The cure for anything is salt water – sweat, tears, or the sea”
~Baroness Karen Blixen
I love the sea like some people love chocolate. Nothing stills my soul like the sound of waves lapping away every last worry as the salty breeze kisses my skin. When I’m feeling a little ragged – which, uh, happens from time to time while parenting, right? – I crave what my husband Daniel and I call “beach therapy.”
Unfortunately with three little ones and a homestead, we can’t just pick up anytime and head to the shore. So when I can’t go to the beach, I make beach therapy in a bar.
While it’s just as easy as my three-ingredient pure coconut oil soap, it’s got a personality of it’s own. The lather is so luxurious I can’t help but feel like I’m at a spa when I work it through my hands, and I love the way my skin drinks in its moisture. And of course it contains one of the greatest gifts of the sea – mud!
If you’re new to making soap and feel a little intimidated by the process, it’s easier than you might think. Here are some common soapmaking myths that often prevent people from giving it a try, but shouldn’t.
Why Sea Mud Soap?
Sea mud – also known as French green clay – is often called majestic clay . . . and for good reason. It contains montmorillonite, decomposed plant material such as kelp and seaweed, magnesium, calcium, potassium, dolomite, silica, manganese, phosporous, silicon, copper, selenium, and up to nine mineral oxides.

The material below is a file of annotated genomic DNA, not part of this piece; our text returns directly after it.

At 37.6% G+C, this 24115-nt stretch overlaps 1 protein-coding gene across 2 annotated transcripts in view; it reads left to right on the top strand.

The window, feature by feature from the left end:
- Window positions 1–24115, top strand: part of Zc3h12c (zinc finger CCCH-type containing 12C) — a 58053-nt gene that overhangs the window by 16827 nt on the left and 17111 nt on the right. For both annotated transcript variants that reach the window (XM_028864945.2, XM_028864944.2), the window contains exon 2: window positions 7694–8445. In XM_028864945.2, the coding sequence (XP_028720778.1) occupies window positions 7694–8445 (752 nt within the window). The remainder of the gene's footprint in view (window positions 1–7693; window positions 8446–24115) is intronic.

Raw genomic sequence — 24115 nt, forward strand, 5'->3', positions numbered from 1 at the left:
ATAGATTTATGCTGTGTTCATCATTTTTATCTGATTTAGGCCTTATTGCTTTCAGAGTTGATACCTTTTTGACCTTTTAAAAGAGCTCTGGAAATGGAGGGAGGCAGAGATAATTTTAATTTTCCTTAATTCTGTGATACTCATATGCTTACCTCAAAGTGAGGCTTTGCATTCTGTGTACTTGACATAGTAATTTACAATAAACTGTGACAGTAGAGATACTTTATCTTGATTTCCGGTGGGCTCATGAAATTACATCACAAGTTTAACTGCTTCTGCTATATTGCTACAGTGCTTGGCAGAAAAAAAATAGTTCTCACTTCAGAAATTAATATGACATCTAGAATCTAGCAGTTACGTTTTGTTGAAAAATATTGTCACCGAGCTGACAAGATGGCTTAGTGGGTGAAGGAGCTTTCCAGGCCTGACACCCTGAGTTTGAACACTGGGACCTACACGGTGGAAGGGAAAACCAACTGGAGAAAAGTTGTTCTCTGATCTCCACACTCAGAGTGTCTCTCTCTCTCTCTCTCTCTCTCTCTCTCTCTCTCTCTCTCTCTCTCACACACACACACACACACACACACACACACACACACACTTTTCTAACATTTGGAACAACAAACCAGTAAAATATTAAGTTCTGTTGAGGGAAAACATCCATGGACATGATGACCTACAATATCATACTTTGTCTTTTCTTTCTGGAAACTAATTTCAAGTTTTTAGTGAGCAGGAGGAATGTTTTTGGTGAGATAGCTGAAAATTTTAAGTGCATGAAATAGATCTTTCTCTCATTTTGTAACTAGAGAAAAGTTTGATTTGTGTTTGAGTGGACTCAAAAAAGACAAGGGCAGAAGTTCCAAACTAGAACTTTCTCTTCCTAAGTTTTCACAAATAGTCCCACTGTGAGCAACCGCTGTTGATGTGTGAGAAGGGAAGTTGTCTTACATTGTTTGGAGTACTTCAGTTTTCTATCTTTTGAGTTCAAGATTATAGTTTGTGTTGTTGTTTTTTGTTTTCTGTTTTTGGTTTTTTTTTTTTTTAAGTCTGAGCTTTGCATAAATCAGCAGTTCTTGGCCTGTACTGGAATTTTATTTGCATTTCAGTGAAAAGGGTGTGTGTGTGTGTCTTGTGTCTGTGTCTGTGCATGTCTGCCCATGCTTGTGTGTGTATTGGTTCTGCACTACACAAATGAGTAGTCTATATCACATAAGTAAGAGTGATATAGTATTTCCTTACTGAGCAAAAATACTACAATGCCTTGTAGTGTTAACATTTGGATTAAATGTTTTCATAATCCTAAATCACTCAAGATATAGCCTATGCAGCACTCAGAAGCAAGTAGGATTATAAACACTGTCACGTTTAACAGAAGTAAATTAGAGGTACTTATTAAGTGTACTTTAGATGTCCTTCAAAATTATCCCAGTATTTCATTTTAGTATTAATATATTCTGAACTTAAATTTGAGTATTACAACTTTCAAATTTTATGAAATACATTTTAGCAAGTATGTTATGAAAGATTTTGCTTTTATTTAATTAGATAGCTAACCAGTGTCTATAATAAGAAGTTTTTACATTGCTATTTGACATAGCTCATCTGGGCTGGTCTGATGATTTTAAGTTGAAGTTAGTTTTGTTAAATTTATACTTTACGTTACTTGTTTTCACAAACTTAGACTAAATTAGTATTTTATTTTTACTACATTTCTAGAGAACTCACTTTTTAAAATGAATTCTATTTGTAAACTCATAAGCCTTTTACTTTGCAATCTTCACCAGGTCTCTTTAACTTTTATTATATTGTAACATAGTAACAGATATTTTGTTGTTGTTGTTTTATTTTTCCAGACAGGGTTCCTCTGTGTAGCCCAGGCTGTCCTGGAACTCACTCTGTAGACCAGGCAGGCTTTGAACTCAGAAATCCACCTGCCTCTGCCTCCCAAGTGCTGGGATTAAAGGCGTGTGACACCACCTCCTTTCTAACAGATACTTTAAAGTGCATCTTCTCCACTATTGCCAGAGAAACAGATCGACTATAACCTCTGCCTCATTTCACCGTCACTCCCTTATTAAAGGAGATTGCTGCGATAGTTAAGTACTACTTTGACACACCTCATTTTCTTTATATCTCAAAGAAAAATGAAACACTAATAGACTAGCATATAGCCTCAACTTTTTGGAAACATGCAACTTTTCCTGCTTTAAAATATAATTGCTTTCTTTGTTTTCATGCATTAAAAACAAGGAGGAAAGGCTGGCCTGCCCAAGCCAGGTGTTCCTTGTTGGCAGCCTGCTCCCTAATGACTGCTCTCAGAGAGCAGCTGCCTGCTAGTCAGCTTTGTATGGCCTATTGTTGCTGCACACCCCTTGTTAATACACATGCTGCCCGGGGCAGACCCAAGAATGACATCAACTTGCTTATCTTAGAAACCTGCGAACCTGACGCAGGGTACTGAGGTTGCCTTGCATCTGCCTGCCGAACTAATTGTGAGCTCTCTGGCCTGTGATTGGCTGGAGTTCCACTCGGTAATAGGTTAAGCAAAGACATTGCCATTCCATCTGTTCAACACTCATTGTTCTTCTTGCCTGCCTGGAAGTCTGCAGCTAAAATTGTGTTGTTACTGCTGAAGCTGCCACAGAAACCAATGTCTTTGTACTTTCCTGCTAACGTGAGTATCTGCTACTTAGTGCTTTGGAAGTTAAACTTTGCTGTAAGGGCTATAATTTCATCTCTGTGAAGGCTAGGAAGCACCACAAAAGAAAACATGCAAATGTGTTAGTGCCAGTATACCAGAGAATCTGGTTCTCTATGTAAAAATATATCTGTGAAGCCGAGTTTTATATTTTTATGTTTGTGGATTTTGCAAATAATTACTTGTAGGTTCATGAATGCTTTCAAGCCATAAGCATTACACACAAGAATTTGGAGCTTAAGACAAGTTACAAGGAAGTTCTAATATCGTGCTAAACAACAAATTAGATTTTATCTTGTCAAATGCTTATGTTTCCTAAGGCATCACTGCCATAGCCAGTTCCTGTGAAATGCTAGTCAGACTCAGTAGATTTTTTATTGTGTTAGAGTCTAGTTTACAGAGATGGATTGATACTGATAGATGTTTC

These elements work synergistically to nourish and gently detoxify skin, while the olive oil moisturizes and softens. Though sea clay is recommended for all skin types, it is thought to be especially helpful for individuals suffering from acne, eczema and psoriasis.
Now, let’s get started.
How To Make Sea Mud Soap (Clay Soap)
All amounts are by weight:
- 20 oz. olive oil
- 10 oz. coconut oil (where to buy coconut oil) *
- 11.4 oz water (preferably distilled)
- 4.2 oz lye (where to buy lye) **
- 2-4 level tablespoons sea mud, also known as French green clay. Use two for a more moisturizing bar and and four for a more deep cleansing/detoxifying bar. (where to buy french green clay)
- 1/2 ounce essential oils (I like rosemary for this recipe, but cedarwood, lavender and tea tree are also good options)
* For soap making purposes there are several types of coconut oil. The stuff I buy has a melting point of 76 degrees. This is the most commonly available kind and the preferred type for soap making. There is also a coconut oil that has a melting point of 92 degrees and another that is “fractionated,” meaning that the long chain triglycerides have been removed, leaving only saturated fats. I have not tested this recipe with either the 92 degree or fractionated oils, but it works well with the 76 degree type. ** You can often find 100% lye in the drain cleaner section of a mom n’ pop hardware store. Lye is a naturally occurring substance that can be made by burning hardwoods and boiling the ashes, but it’s much easier to just buy. If you don’t see it, ask a sales clerk for help. They may be keeping it behind the counter because it has multiple uses. Be prepared to explain that you want to make soap, not meth. 🙂
- crock pot – 8 quart
- stick blender
- digital scale
- glass measuring cups
- small glass bowls
- plastic or stainless steel spoon with long handle
- rubber spatula (0ptional)
- sink or bowl filled with vinegar and water for cleaning anything that comes in contact with lye. Follow by cleaning with soap.
- protective equipment: long-sleeved shirt, plastic/rubber gloves, safety glasses or protective eye gear